All payment service providers should consider whether they offer accounts that fall within the scope of the PARs. To assist providers with this task, we have issued guidance on the definition of a 'payment account' in the PARs.

The obligation to offer basic bank accounts (also called 'payment accounts with basic features') applies only to credit institutions designated by HM Treasury under the PARs. For information on the designated institutions, see the HM Treasury website.

A payment account with basic features must provide the functionalities set out in the PARs and be available free of charge. Designated credit institutions must provide these accounts to at least the consumers meeting the eligibility criteria defined in the PARs.

The FCA and PAD

Handbook changes and guidance

The PARs required some changes to our Handbook. In March 2016 we published a Consultation Paper on the PARs.

Having considered respondents' feedback, we published a Policy Statement on the PARs, the final Handbook changes and finalised guidance on 1 August 2016.

In summary, we have:

Standardising terms and definitions

PAD also introduces a requirement to standardise terms and definitions to describe the key services that are linked to payment accounts and subject to a fee. 

As part of this process, we were required to develop a list of the key services linked to payment accounts in the UK. We published a Call for Input in June 2015 asking for views on the services we propose to include on the list, and terms and definitions to describe them.

We published a Feedback Statement in September 2015 in which we summarise the feedback we received to our Call for Input and explain how we have used it to finalise the provisional UK list of services, terms and definitions.

As required by PAD, we submitted the provisional UK list to the European Commission and the European Banking Authority (EBA) in September 2015.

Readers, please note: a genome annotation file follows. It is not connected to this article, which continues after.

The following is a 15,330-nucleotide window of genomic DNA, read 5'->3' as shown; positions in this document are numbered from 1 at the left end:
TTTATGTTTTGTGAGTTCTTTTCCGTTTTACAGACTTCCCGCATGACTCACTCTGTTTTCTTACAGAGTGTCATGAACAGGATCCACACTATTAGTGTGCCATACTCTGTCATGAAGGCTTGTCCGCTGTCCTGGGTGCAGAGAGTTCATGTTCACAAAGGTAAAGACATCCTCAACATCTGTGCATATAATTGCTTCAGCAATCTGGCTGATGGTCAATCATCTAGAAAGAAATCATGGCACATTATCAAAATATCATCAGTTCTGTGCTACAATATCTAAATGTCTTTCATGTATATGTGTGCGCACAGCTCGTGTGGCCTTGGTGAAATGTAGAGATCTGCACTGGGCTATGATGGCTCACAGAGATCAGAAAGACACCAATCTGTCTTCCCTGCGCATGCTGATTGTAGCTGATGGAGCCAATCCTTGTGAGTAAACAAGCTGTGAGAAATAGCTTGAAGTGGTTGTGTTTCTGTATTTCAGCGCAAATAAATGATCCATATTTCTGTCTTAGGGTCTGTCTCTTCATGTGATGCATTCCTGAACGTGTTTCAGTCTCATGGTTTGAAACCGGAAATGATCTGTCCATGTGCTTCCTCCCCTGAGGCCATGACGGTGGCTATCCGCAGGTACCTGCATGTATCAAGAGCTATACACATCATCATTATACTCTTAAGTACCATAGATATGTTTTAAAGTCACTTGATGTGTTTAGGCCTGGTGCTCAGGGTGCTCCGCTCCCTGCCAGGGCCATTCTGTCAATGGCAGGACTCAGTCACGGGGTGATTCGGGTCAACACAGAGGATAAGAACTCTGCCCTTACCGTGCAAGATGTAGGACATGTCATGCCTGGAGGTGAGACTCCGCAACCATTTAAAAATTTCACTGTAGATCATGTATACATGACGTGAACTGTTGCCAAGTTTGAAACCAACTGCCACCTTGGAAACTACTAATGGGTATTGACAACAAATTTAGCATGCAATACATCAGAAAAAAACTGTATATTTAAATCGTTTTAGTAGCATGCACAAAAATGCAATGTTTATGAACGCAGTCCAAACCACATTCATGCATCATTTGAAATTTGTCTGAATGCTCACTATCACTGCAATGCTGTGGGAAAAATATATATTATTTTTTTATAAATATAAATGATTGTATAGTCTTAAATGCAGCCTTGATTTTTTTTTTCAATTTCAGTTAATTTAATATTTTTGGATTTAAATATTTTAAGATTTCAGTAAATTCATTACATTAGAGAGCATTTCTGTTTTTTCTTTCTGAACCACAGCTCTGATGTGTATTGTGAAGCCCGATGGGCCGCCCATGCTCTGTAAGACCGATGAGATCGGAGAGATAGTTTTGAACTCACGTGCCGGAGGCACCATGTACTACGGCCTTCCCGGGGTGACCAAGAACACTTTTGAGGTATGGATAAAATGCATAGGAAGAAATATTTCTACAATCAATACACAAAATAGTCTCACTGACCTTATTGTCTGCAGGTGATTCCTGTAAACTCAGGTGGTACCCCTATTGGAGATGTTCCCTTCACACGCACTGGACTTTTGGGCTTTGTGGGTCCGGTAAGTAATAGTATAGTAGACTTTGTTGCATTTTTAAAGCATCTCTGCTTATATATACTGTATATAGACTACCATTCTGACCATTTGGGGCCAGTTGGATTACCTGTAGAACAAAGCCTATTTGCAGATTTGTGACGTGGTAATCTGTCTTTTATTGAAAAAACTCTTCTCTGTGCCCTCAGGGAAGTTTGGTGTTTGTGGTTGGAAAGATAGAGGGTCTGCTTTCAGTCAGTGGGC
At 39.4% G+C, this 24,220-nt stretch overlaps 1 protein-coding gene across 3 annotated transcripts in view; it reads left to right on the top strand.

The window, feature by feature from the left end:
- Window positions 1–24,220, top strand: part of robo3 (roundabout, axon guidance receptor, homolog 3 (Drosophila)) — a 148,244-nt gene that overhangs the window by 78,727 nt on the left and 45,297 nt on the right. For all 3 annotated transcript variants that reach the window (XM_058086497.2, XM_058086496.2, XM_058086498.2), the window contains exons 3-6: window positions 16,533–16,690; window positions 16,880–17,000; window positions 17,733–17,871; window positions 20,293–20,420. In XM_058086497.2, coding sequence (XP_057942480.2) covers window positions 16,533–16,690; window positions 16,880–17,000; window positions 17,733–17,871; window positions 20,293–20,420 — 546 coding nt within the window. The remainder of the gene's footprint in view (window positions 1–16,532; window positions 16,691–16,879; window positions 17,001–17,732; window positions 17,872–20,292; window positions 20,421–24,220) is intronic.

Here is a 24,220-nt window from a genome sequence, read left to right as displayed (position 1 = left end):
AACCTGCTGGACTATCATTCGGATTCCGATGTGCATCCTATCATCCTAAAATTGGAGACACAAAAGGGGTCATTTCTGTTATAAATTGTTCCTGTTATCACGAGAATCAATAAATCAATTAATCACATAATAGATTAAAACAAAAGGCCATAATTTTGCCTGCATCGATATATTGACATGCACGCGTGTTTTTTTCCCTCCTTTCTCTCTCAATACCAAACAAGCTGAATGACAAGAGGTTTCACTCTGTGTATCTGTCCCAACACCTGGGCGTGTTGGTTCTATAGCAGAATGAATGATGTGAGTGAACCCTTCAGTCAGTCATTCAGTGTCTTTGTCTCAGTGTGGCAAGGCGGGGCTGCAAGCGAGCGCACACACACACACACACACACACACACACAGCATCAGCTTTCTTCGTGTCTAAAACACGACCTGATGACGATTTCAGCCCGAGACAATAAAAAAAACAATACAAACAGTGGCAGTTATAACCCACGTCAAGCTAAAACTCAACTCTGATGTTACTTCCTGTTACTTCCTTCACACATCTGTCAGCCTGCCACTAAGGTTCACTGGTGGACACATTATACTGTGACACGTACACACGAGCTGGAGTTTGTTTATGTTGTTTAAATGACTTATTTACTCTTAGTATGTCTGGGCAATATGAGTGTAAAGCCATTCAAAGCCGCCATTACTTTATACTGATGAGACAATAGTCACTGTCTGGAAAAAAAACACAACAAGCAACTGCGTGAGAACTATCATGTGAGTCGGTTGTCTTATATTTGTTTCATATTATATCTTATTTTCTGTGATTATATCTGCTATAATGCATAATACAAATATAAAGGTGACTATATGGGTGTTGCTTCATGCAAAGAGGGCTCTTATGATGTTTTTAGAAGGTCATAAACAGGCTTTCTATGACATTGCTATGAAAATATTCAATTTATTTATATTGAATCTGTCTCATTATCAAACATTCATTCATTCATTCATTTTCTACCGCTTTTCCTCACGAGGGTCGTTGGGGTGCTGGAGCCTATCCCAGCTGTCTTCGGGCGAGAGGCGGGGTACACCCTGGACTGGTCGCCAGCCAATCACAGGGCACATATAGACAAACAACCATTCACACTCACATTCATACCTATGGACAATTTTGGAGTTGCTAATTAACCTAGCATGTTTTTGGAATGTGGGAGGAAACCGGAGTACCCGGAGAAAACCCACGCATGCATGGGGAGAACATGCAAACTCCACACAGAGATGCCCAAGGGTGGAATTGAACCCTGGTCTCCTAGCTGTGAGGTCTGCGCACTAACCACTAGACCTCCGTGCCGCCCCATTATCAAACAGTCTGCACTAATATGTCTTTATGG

Each EU Member State submitted a provisional list of 10 to 20 terms and definitions to the EBA in September 2015. Following a public consultation, the EBA standardised the terms and definitions for the services that appear on the lists of at least a majority of EU Member States and consulted on this list. The EBA then submitted these to the European Commission as draft regulatory technical standards (RTS).

The final legislation has been published in the Official Journal and came into force on 31 January 2018.

On 30 April 2018, we published the UK final linked services list. In this document we also explain how we have integrated the EU standardised terminology into the UK provisional list to arrive at the UK final linked services list. 

Next steps

Handbook changes and guidance: what you need to do

The provisions of the PARs on packaged accounts, switching and payment accounts with basic features came into force on 18 September 2016. Our Handbook changes came into effect on the same day.

Payment service providers that offer, or are planning to offer, payment accounts within the meaning of the PARs should ensure they comply with the PARs and Handbook changes. They may also find it helpful to familiarise themselves with our guidance:

Transparency and comparability: what you need to do

Payment service providers that offer payment accounts are required to begin using the terminology in the final linked services list from 31 October 2018. Providers are required to use the terms in the linked services list in their contractual, commercial and marketing information. A glossary of at least the terms set out in the linked services list and the associated definitions must also be made available to consumers.

From 31 October 2018, providers must also:

  • Provide consumers with a pre-contractual fee information document. This aims to help consumers to compare payment account fees more easily.
  • Provide consumers with an annual statement of fees, which will provide consumers with an overview of fees charged and interest earned. This aims to help consumers to understand the fees incurred and enable them to consider their banking arrangements.

Within these documents, providers are required to use the terms in the final linked services list. The EBA had a mandate to develop implementing technical standards on the standardised presentation format of these documents. The European Commission published the final legislation in January 2018.